The state of Washington is preparing to take the most aggressive action in four years against the U.S. Department of Energy for the federal government’s failure to adhere to waste laws and legally binding cleanup schedules at the Hanford Site - a sign of state officials' growing frustration with lack of progress in the decades-long nuclear waste cleanup.
The more aggressive stance will come in two parts, according to email communications obtained by KING 5. On Friday, the state Department of Ecology ordered a new, faster timetable for pumping out a massive double-shell waste tank -- designated AY-102 -- that is slowly leaking highly radioactive waste. Next week, the state will communicate to the Department of Energy and the Department of Justice that the government is in violation of the 2010 consent decree governing the Hanford cleanup -- a step that could lead to court action to force more changes at Hanford.
News of the two actions come days after Gov. Jay Inslee met with Energy Secretary Ernest Moniz in Olympia to discuss the government's plan for starting up the Waste Treatment Plant -- a $13 billion project to convert the most deadly radioactive waste at Hanford into stable glass logs for long-term storage. The plant is already years behind schedule, with work halted on a key part over concerns that the technology could fail and spew radiation over the nearby Tri-Cities.
The order issued Friday deals specifically with AY-102, a massive waste tank that has been at the center of a year-long KING 5 investigation, Hanford’s Dirty Secrets. KING 5 exposed the government's contractor in charge of the tanks, Washington River Protection Solutions, ignored scientific evidence for nearly a year that the tank was leaking. The series also revealed the company lacked mandatory plans to deal with the leak and wasted millions of tax dollars on projects deemed unusable specifically because the tank was falling apart.
According to a plan released on March 7, the federal government said it would not begin pumping the leaking double-shell tank until 2016 at the earliest. State and federal waste laws require leaking tanks to be emptied within 24 hours or whatever is practical.
Friday's order dramatically speeds the timetable for pumping out AY-102. The state said removal of liquid waste in the tank is to begin by September 1, with the removal of harder-to-retrieve solid waste to begin by December 1, 2015. The entire tank must be emptied by Dec. 1, 2016.
“Waiting another two years, at best, to initiate actions to address this hazardous condition is neither legally acceptable nor environmentally prudent. The state cannot afford further delays on removing waste from this tank," said Maia Bellon, Ecology's director.
Ecology also ordered the Department of Energy and WRPS to more closely monitor AY-102 to ensure that the leak does not allow radioactive materials to escape into the environment.
The Department of Energy said it was "disappointed" that Ecology issued the order without advance notice, especially after Secretary Moniz flew to Washington to brief the governor. "We have been actively monitoring and inspecting all of the double shell tanks at Hanford," Energy's statement says. "The Department believes there are risks associated with pumping Tank AY-102 at this time. The tank is not leaking into the environment, and there is no immediate threat to the public or the environment posed by AY-102.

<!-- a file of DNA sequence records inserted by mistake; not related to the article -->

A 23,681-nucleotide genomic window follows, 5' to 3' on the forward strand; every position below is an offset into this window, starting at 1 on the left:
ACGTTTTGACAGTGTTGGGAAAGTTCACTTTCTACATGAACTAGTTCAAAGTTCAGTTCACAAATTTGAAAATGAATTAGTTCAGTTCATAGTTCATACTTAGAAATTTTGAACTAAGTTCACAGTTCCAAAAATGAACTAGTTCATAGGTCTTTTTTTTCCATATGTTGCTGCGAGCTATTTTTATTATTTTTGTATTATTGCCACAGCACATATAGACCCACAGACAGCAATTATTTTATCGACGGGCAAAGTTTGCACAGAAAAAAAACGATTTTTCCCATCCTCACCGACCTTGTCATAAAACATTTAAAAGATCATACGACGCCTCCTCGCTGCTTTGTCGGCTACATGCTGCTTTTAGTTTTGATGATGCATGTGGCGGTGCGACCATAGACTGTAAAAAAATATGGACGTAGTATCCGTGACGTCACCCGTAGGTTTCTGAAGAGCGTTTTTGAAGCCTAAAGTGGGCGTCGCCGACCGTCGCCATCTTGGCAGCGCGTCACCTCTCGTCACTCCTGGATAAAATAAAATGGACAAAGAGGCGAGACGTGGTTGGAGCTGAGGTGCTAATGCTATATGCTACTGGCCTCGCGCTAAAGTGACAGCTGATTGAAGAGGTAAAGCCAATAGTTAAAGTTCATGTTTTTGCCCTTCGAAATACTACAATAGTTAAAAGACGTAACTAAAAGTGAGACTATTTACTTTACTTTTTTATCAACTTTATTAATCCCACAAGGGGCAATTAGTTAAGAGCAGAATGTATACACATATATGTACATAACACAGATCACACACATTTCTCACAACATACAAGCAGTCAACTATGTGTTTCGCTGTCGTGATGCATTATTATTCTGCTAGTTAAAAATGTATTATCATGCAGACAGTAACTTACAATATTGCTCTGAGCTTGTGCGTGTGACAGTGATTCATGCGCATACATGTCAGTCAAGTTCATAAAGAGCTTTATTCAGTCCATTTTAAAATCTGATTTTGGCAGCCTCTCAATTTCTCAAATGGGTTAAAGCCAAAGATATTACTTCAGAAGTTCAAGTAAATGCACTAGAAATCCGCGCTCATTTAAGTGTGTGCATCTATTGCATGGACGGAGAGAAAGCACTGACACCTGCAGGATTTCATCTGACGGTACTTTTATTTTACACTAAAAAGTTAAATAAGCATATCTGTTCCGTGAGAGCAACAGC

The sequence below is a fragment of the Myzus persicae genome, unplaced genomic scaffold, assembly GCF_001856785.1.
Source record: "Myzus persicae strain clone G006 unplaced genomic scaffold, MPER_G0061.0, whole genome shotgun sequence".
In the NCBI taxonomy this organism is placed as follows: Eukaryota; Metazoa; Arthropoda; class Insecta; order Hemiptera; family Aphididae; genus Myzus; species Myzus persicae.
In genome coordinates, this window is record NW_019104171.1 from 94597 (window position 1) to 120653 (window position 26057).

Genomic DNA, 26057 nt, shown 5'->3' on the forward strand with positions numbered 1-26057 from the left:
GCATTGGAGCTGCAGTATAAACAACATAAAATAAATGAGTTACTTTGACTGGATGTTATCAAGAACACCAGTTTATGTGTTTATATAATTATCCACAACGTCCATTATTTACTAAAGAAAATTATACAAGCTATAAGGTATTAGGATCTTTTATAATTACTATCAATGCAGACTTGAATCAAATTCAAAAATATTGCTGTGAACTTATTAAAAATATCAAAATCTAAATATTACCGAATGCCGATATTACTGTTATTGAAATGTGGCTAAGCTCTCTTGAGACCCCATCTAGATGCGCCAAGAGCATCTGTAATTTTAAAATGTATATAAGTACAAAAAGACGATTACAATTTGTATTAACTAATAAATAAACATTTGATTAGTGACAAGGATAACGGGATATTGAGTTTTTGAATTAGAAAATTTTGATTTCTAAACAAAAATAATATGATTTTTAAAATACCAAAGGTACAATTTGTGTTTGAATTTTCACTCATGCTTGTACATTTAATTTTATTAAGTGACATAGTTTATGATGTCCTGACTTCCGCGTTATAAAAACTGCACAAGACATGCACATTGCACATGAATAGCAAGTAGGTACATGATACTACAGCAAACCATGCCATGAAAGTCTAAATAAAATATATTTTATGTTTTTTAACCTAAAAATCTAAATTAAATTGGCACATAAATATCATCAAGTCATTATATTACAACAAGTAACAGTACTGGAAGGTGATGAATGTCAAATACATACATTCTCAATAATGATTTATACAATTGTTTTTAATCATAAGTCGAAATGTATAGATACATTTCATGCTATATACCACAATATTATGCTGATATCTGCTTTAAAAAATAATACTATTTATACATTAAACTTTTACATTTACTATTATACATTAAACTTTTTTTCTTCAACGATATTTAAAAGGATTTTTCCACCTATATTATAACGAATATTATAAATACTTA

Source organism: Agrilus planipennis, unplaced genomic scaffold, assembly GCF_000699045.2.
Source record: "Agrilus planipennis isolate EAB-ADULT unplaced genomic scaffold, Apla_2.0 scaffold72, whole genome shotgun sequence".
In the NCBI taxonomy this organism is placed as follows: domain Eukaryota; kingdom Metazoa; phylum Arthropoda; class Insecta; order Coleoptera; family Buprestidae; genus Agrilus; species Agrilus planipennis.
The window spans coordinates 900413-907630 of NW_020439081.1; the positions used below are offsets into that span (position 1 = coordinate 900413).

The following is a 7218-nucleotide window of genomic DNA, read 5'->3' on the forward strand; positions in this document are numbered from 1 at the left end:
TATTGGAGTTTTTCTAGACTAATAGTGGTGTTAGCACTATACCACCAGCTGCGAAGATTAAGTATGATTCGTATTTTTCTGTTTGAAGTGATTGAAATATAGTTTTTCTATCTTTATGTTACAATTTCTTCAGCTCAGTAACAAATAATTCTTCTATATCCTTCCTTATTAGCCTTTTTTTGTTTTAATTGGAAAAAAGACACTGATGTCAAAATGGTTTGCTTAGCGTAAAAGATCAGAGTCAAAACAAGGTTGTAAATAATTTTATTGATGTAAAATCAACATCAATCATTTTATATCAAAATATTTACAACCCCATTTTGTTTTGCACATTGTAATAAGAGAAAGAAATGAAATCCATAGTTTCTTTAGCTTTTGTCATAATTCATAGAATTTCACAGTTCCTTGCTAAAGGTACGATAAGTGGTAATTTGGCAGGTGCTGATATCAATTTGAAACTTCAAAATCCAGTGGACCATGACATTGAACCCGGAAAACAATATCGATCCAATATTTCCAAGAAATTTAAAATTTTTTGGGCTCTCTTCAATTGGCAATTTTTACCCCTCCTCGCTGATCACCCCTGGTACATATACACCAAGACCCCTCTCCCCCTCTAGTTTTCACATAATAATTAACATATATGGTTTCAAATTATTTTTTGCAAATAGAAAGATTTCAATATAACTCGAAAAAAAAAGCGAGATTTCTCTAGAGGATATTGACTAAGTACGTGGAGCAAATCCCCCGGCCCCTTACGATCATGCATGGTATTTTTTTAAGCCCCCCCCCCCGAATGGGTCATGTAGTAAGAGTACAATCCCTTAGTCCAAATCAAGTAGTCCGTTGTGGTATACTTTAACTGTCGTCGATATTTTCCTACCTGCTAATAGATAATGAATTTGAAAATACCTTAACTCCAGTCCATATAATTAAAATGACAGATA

Asked about what message the order sends, Ecology Director Maia Bellon told KING 5: "I expect the federal government to take this order very seriously, to understand that we mean business when it comes to ensuring the laws of our state are met, to ensuring that we prevent threats to public health and the environment."
Bellon added: "And I expect the federal government to execute on this order and to work cooperatively with the state to pump the AY-102 tank and to continue to move forward on effective and good management at the Hanford facility."
Bellon said the federal government can appeal Ecology's order within 30 days, but she defended the state's plan as giving the Energy Department sufficient time to position equipment and monitor the tank before starting to pump on September 1.
Pace of cleanup
After meeting with Moniz on Monday, Inslee said the Energy secretary's briefing failed to satisfy the state's demands that the overall Hanford cleanup be expedited. Specifically, the Energy Department had agreed to have the Waste Treatment Plant in initial operation by 2019 and in full production mode by 2022. The federal government has already said it will miss those deadlines by years.
Both the governor and Attorney General Bob Ferguson issued statements after the Moniz meeting saying the state was considering legal action to force the government to live up to its agreements at Hanford.
According to internal state emails obtained by KING 5, representatives from Gov. Inslee’s office and the Department of Ecology gave Sen. Patty Murray a “high-level debrief” on the state’s new consent decree plan on Tuesday.
Asked to comment on possible legal action, Ferguson said Friday: “The people of our region deserve a comprehensive plan forward to address Hanford Cleanup. As both the Governor and I stated earlier this week, we are reviewing all options to enforce the obligations set forth in our 2010 consent decree and the Tri-Party Agreement – and we will have more to share soon.”
Hanford is considered one of the most contaminated places on the planet. Located in southeastern Washington, the 586-square-mile reservation was home to massive factories that produced plutonium for the nation's nuclear arsenal. Starting in 1943 and lasting until 1989, the plutonium production produced huge volumes of waste, including 56 million gallons of radioactive liquid and sludge that's been kept in carbon steel tanks.
-- KING 5's Russ Walker contributed.